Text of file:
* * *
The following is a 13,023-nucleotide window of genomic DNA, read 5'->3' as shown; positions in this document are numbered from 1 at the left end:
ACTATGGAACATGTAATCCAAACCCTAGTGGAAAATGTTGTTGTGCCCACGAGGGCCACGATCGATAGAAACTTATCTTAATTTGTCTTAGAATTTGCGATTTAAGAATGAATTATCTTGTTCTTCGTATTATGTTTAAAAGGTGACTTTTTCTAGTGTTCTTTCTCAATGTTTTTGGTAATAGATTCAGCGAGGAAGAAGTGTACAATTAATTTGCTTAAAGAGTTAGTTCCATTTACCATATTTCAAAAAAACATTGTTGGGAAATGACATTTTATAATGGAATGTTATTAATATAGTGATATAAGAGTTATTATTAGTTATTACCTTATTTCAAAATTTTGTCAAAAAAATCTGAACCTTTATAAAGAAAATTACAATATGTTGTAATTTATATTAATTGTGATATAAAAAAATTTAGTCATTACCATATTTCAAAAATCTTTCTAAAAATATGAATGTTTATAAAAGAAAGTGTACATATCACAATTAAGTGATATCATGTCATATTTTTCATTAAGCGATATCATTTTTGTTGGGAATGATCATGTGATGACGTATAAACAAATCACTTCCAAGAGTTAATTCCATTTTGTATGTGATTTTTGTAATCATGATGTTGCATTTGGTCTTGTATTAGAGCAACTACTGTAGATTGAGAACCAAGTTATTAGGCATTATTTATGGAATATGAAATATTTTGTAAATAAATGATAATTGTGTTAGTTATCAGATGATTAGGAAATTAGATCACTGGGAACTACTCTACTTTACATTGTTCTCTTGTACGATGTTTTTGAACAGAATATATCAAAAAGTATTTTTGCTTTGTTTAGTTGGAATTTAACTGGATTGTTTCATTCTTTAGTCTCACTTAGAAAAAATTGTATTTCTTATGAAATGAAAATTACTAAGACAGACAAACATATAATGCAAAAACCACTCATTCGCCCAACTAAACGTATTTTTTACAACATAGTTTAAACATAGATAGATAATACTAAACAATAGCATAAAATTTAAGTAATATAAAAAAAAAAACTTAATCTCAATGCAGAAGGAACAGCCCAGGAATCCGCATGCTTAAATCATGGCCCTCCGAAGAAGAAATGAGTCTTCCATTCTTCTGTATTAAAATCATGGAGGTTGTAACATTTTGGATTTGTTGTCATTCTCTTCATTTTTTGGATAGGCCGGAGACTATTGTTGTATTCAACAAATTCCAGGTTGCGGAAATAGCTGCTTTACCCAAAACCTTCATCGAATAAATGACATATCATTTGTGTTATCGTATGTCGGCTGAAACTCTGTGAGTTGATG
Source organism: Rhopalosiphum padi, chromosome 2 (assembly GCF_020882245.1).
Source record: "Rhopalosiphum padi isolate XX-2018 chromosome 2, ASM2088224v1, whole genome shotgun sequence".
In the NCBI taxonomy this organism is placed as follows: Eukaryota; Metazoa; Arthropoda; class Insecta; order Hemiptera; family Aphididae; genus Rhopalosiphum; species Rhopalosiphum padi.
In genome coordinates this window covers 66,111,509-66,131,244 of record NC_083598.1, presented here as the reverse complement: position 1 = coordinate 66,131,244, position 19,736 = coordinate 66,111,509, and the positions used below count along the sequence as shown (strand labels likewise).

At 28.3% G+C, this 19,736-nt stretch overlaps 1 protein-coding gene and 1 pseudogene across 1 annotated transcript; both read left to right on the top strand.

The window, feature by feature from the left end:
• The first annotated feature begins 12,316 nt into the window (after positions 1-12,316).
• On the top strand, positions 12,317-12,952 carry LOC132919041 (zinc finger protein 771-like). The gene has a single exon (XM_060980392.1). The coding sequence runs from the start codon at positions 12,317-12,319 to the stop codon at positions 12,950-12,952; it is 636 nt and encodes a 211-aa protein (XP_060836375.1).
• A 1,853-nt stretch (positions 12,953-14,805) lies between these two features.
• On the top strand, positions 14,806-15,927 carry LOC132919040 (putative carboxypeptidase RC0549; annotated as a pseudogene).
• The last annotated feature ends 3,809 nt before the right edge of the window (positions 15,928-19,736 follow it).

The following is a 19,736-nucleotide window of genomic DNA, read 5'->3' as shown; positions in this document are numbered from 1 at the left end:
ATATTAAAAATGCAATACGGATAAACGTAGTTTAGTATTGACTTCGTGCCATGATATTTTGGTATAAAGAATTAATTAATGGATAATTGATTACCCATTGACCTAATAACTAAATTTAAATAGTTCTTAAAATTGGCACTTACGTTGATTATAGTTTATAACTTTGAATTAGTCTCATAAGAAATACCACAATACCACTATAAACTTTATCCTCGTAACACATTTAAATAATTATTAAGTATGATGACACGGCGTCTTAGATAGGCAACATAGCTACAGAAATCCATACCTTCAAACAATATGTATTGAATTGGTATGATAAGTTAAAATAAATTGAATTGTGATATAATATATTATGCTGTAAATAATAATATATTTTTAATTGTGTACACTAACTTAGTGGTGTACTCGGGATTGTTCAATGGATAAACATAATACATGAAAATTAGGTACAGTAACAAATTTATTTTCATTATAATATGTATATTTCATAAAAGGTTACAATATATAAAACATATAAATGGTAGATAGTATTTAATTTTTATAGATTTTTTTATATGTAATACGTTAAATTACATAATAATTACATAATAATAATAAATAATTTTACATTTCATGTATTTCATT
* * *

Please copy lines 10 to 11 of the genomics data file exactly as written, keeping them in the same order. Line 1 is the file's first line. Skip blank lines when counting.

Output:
• On the top strand, positions 12,317-12,952 carry LOC132919041 (zinc finger protein 771-like). The gene has a single exon (XM_060980392.1). The coding sequence runs from the start codon at positions 12,317-12,319 to the stop codon at positions 12,950-12,952; it is 636 nt and encodes a 211-aa protein (XP_060836375.1).
• A 1,853-nt stretch (positions 12,953-14,805) lies between these two features.